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Angelica Helpard shares her experience with Suboxone and drug addiction at her home in Oshawa, Ont. on Sept. 27, 2018.Tijana Martin

Angelica Helpard has had six drug overdoses this year. In the age of fentanyl, the potent synthetic opioid, any one of them might have killed her. She showed up in the busy emergency department of Oshawa Hospital over and over, only to be discharged back onto the streets to use dangerous drugs again.

Her sixth overdose was different. This time, a doctor started her right away on Suboxone, a medication that subdues withdrawal symptoms and prevents overdoses. The hospital connected her with a new clinic, right in the building, that treats and monitors people with opioid issues. Hospital workers fed her a meal, let her take a shower and gave her a fresh set of clothes.

“Before, they just treated me like an addict,” as if they thought: “What really can we do for you?” says Ms. Helpard, who is 30 and has been using drugs since she was a teenager, often supporting her habit with sex work. “It’s changed drastically. They were extremely nice to me. I was helped instantly.”

Since the opioid crisis rolled across Canada, sending the number of drug deaths soaring, hospitals have become pretty good at saving those who come through their sliding glass doors suffering from an overdose. What they aren’t so good at is keeping them from coming back.

Emergency departments such as the one in Oshawa, Ont., often see the same people, time after time – “frequent fliers,” as they are sometimes called. Doctors pull them back from the brink of death, then do it all over again a few days later. Some patients don’t even make it out of the hospital before they are using again, huddling in a washroom to use drugs, then overdosing and ending right back in emergency.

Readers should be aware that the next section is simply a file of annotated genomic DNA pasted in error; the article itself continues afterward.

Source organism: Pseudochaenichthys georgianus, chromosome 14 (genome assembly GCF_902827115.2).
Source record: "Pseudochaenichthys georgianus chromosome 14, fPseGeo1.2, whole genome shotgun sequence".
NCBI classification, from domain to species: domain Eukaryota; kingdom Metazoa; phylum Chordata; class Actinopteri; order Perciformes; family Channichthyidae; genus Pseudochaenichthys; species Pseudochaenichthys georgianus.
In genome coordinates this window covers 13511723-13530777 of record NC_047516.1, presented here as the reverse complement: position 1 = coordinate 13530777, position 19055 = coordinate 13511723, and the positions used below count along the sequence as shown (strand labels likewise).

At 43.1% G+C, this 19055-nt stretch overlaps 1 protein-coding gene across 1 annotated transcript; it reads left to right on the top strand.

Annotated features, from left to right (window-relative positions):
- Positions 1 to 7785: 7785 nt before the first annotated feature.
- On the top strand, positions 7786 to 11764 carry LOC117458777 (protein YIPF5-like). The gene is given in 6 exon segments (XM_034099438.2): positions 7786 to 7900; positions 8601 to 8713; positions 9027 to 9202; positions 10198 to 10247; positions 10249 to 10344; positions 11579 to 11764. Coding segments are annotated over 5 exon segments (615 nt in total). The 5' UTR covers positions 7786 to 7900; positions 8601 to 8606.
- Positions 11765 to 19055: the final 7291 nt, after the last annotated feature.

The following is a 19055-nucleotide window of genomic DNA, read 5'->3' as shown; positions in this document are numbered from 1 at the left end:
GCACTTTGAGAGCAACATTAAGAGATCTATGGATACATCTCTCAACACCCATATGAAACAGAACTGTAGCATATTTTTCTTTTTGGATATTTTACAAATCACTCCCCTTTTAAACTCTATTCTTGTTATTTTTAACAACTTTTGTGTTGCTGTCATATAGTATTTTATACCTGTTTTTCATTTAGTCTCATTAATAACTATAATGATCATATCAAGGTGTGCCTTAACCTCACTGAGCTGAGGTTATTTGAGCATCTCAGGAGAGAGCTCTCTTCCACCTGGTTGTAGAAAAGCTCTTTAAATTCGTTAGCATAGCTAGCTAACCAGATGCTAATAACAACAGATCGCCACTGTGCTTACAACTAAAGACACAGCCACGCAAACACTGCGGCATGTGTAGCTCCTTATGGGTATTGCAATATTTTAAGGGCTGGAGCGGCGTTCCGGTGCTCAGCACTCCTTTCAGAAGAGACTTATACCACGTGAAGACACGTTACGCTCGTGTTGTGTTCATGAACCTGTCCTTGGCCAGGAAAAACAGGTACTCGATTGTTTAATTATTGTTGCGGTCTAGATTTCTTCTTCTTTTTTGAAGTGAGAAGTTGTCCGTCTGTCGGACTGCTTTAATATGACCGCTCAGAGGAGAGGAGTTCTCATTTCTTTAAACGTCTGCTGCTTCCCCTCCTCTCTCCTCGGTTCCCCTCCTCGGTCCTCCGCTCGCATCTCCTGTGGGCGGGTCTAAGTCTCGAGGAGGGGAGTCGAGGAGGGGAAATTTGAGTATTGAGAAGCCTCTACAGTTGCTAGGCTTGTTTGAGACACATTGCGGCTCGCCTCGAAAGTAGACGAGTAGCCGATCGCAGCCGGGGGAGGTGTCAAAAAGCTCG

Vials of naloxone stored in a medication cart inside a resuscitation room at the emergency department of Lakeridge Health in Oshawa, Ont.Tijana Martin

For doctors and nurses, resisting the impulse to judge can be hard in such circumstances. And yet, resist they must. And so, across the medical system, an extraordinary effort is under way to change attitudes and practices. One of the centres of this effort is Oshawa, a growing city of 166,000 just east of Toronto. With pockets of stubborn poverty and homelessness, it has been hit hard by the opioid crisis. The hospital treated 347 overdoses in 2017, up from 206 in 2015.

Health authorities have concluded that if they are to have any chance of cutting the toll in death and misery from opioids, they have to do more than simply treat the overdose and send the victim along. They have to connect with their stricken patients in new and creative ways, setting them up with the medication and treatments that might keep them from returning.

“If you can’t offer them something right away, right now, the chance of losing them is incredibly high,” says Paul McGary, the director for mental health and addictions at the regional health system. These days, drug users are “spinning the roulette wheel every time.”